Statistical analysis

Colonization and extinction.

Probabilities of colonization and extinction for each patch state (habitat or marginal habitat) were calculated as the proportion of those colonization and extinction events occurring from time t-1 to time t during 22 tri-weekly surveys (except as noted below) divided by the total number of patches in a particular state and available for colonization (i.e., unoccupied) or extinction (occupied) respectively at time t-1. For analyses involving comparison across landscapes with diminishing resources or controls, only data from the first 18 tri-weekly surveys were used, because metapopulations in all three replicate landscapes suffered extinction beyond this time.

Patch extinction was defined as absence of adult beetles at time t after being occupied by adults at time t-1. Conversely, patch colonization was defined as the presence of at least one adult in a patch following extinction. Data on colonization and extinction frequencies in both patch states of each replicate landscape were used to derive mean colonization and extinction probabilities at the landscape level for each treatment. Because count data from the experiment were overdispersed, a quasi-binomial generalized linear model was fitted [31] to the proportion of successful colonization and extinction events of each landscape. Predicted coefficients on a logit scale were back transformed to proportions for comparison. For all analyses, independent variables included level of resource (constant = 1, diminishing = 0), connectivity between patches (high = 1, low = 0) and patch configuration (static = 1, dynamic = 0). Model selection was conducted using the quasi Akaike Information Criterion (QAIC) [32] to account for overdispersion.

Metapopulation dynamics.

We applied a generalized linear mixed effects Poisson model (GLMM) to determine how resource level, patch connectivity and patch configuration affected metapopulation attributes. The GLMM was implemented within a Bayesian framework [33]. Specifically, the response trajectory of each landscape was modeled as a mixture of the population responses shared by all landscapes (fixed effects) and effects unique to each individual landscape (random effects), enabling us to account for over-dispersion.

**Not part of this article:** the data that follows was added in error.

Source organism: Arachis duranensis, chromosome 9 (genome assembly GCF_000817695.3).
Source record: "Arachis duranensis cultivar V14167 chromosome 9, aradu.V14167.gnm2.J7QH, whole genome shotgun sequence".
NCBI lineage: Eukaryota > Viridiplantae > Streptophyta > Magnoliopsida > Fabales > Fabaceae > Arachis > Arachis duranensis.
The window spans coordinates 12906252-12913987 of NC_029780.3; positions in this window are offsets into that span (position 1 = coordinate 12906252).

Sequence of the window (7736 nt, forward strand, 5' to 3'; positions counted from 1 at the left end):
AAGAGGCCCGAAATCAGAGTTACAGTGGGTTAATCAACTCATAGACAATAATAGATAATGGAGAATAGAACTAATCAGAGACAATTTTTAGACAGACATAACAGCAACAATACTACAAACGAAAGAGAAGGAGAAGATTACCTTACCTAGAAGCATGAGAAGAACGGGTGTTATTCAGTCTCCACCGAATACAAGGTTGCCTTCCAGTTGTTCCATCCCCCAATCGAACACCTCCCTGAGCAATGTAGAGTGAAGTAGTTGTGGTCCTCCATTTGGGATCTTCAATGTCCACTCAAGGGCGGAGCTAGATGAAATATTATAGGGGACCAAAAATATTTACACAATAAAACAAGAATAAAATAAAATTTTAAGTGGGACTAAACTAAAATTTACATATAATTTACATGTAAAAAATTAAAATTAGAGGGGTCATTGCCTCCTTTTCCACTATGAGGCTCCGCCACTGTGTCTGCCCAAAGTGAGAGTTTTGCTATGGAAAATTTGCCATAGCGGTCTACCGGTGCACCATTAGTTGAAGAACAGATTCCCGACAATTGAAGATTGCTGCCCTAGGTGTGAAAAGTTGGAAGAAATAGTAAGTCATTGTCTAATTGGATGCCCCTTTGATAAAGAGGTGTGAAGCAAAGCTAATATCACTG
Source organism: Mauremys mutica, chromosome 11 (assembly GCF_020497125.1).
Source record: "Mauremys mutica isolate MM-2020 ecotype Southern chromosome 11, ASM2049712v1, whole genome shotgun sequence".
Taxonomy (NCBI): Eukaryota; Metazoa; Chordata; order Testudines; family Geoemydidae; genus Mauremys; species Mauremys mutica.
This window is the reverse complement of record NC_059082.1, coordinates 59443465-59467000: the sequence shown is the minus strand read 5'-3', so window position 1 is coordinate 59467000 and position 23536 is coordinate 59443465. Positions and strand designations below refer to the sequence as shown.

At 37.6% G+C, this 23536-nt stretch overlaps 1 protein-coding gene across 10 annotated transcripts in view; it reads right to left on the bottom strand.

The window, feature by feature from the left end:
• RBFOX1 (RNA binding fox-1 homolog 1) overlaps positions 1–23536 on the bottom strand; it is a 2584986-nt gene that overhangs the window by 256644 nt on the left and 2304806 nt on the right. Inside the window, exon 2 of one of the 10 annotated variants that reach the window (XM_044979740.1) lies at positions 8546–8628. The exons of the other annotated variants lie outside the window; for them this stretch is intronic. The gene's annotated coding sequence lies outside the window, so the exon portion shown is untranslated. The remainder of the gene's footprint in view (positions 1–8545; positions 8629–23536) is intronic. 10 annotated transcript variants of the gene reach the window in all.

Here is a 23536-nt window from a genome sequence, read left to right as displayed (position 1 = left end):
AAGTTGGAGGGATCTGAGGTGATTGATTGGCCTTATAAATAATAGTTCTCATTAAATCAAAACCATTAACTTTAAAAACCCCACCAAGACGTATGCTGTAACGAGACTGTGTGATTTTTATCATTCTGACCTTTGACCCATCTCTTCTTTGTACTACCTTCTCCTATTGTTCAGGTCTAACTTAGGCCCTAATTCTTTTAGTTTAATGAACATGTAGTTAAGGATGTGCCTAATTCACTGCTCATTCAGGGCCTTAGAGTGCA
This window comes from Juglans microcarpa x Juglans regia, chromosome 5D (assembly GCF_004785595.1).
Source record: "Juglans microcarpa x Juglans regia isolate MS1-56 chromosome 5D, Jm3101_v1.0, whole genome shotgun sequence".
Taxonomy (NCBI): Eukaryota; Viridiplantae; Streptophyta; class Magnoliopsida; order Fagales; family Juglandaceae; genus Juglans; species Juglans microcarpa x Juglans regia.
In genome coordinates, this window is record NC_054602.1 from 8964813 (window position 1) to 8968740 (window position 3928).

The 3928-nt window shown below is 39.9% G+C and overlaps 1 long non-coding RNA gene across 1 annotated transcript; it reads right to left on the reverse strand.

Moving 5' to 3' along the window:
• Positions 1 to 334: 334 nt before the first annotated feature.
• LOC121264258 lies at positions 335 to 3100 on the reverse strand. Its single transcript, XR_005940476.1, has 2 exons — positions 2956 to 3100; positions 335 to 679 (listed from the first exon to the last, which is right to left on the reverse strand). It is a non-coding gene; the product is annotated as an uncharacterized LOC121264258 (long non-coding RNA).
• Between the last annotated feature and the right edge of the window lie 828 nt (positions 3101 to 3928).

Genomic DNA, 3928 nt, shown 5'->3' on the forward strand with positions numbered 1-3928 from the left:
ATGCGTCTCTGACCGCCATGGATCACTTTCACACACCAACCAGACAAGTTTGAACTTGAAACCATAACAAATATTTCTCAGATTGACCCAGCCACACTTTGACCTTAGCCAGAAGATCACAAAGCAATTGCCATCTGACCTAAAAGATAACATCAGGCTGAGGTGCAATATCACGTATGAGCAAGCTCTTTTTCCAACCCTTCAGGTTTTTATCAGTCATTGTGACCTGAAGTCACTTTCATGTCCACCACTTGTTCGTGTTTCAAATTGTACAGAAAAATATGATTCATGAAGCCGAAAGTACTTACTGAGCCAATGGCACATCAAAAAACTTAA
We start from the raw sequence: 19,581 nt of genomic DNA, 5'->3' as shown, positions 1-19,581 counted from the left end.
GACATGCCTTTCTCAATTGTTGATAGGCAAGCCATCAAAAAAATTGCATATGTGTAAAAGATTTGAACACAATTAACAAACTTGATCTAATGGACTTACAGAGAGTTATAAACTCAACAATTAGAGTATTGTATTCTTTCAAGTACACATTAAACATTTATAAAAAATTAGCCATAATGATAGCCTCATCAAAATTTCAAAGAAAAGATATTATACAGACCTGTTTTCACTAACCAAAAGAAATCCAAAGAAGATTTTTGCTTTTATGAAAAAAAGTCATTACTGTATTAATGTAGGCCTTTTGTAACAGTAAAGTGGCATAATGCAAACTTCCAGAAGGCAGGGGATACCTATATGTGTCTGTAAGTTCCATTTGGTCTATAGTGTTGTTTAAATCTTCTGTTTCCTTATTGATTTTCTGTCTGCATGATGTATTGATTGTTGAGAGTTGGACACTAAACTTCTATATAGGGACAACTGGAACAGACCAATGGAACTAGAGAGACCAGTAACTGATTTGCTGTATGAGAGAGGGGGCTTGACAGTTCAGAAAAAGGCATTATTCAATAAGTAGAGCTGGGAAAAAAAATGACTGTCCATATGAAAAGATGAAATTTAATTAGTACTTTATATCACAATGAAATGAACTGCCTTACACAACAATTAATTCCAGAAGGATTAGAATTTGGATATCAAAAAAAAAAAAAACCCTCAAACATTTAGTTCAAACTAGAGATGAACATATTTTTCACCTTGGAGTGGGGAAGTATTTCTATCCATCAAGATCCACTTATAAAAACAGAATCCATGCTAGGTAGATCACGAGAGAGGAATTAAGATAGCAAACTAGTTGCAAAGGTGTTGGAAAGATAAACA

Response variables in the GLMMs included total live adults, live adults inside patches, adults outside patches, larvae inside patches, and pupae inside patches. We fitted a repeated measures model with all main and two-way fixed effects and two random effects using the model:In the model, Cij is the count observed in landscape j (j = 1 to 24) at time step i (i = 1 to 22). The intercept μ represents the grand mean effect, and βs are the coefficients associated with fixed effects. The parameters αj and εi account for random variation in beetle count data due to landscape and time effects, respectively. Uninformative normal priors with mean zero were used for μ, β, αj and εi. Standard deviations of 100 were specified for the fixed effects parameters, whereas the hyperparameters σα and σε reflect the random variation due to landscapes and time, respectively, and were drawn from a Uniform (0, 1) distribution.

Our control landscapes lacked connectivity between patches. To model the effect of complete isolation on the number of live adults in patches, we modified the GLMM described above to include three levels of connectivity (none = 0, low = 1, high = 2) and to exclude main and interaction effects associated with patch configuration. We also fitted a Poisson GLMM to assess the nature of density dependence on pupae and larvae at time t in patches of control and treatment populations. For this analysis, time and number of live adult beetles in patches at time t-1 were treated as fixed factors, along with random landscape and time effects.

The GLMMs were fitted by calling WinBUGS 1.4 [34] directly from free software package R version 2.9.2 [31] using the R add-on library R2WinBUGS [31]. For each fitted model, three parallel chains were run, each with 40000 iterations and a thinning rate of 35, discarding the first 5000 iterations as burn-in. Gelman-Rubin R-hat values (< = 1.1) were used to assess convergence of chains [35]. Our WinBUGS script is provided as a supplement (Appendix S1).

Metapopulation stability.

We estimated stability of metapopulations by measuring the mean amplitude of fluctuations in population size over time. Specifically, we computed a fluctuation index [17] representing the mean change in population size from t to t+1, scaled by average population size over the duration of the study. We estimated fluctuation indices for all metapopulations and each of the associated subpopulations and performed an ANOVA on the fluctuation indices to investigate the main and interaction effects of resource level, connectivity and patch configuration on metapopulation stability. We also performed an ANOVA on the fluctuation indices estimated for subpopulations in habitat and marginal habitat with the same set of predictor variables.